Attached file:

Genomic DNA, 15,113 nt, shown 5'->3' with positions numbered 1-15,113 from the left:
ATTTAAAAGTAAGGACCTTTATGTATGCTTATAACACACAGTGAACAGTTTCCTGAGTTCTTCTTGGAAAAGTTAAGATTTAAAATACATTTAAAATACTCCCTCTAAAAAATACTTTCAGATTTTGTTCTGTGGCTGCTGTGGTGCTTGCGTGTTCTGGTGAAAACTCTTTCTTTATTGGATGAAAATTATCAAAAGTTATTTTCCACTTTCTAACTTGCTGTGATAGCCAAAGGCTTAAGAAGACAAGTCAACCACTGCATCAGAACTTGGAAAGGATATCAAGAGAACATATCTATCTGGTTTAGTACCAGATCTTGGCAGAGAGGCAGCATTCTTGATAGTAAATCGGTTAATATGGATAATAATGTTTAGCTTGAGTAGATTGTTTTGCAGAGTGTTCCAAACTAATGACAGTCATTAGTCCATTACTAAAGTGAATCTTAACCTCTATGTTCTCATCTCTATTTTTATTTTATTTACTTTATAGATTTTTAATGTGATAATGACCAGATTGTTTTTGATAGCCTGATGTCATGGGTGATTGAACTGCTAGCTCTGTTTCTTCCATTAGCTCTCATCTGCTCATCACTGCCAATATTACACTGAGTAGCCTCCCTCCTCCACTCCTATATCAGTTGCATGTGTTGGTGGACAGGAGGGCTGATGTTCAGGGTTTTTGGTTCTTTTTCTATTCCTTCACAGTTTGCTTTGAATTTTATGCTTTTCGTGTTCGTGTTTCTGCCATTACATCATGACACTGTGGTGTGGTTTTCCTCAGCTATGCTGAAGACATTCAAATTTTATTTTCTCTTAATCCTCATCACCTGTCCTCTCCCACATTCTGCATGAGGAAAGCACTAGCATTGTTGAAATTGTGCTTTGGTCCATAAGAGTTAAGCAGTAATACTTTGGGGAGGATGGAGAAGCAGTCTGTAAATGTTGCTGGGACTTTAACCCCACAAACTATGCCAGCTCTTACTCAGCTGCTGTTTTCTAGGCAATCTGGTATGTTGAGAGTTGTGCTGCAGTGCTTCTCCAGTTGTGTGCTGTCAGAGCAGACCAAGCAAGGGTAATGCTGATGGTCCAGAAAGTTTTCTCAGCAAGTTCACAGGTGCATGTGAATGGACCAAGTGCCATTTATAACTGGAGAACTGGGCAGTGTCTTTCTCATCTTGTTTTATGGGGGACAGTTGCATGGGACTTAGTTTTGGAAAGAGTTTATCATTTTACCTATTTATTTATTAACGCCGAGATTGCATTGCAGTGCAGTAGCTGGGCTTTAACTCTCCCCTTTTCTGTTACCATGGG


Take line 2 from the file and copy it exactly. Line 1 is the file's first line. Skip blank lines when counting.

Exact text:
ATTTAAAAGTAAGGACCTTTATGTATGCTTATAACACACAGTGAACAGTTTCCTGAGTTCTTCTTGGAAAAGTTAAGATTTAAAATACATTTAAAATACTCCCTCTAAAAAATACTTTCAGATTTTGTTCTGTGGCTGCTGTGGTGCTTGCGTGTTCTGGTGAAAACTCTTTCTTTATTGGATGAAAATTATCAAAAGTTATTTTCCACTTTCTAACTTGCTGTGATAGCCAAAGGCTTAAGAAGACAAGTCAACCACTGCATCAGAACTTGGAAAGGATATCAAGAGAACATATCTATCTGGTTTAGTACCAGATCTTGGCAGAGAGGCAGCATTCTTGATAGTAAATCGGTTAATATGGATAATAATGTTTAGCTTGAGTAGATTGTTTTGCAGAGTGTTCCAAACTAATGACAGTCATTAGTCCATTACTAAAGTGAATCTTAACCTCTATGTTCTCATCTCTATTTTTATTTTATTTACTTTATAGATTTTTAATGTGATAATGACCAGATTGTTTTTGATAGCCTGATGTCATGGGTGATTGAACTGCTAGCTCTGTTTCTTCCATTAGCTCTCATCTGCTCATCACTGCCAATATTACACTGAGTAGCCTCCCTCCTCCACTCCTATATCAGTTGCATGTGTTGGTGGACAGGAGGGCTGATGTTCAGGGTTTTTGGTTCTTTTTCTATTCCTTCACAGTTTGCTTTGAATTTTATGCTTTTCGTGTTCGTGTTTCTGCCATTACATCATGACACTGTGGTGTGGTTTTCCTCAGCTATGCTGAAGACATTCAAATTTTATTTTCTCTTAATCCTCATCACCTGTCCTCTCCCACATTCTGCATGAGGAAAGCACTAGCATTGTTGAAATTGTGCTTTGGTCCATAAGAGTTAAGCAGTAATACTTTGGGGAGGATGGAGAAGCAGTCTGTAAATGTTGCTGGGACTTTAACCCCACAAACTATGCCAGCTCTTACTCAGCTGCTGTTTTCTAGGCAATCTGGTATGTTGAGAGTTGTGCTGCAGTGCTTCTCCAGTTGTGTGCTGTCAGAGCAGACCAAGCAAGGGTAATGCTGATGGTCCAGAAAGTTTTCTCAGCAAGTTCACAGGTGCATGTGAATGGACCAAGTGCCATTTATAACTGGAGAACTGGGCAGTGTCTTTCTCATCTTGTTTTATGGGGGACAGTTGCATGGGACTTAGTTTTGGAAAGAGTTTATCATTTTACCTATTTATTTATTAACGCCGAGATTGCATTGCAGTGCAGTAGCTGGGCTTTAACTCTCCCCTTTTCTGTTACCATGGG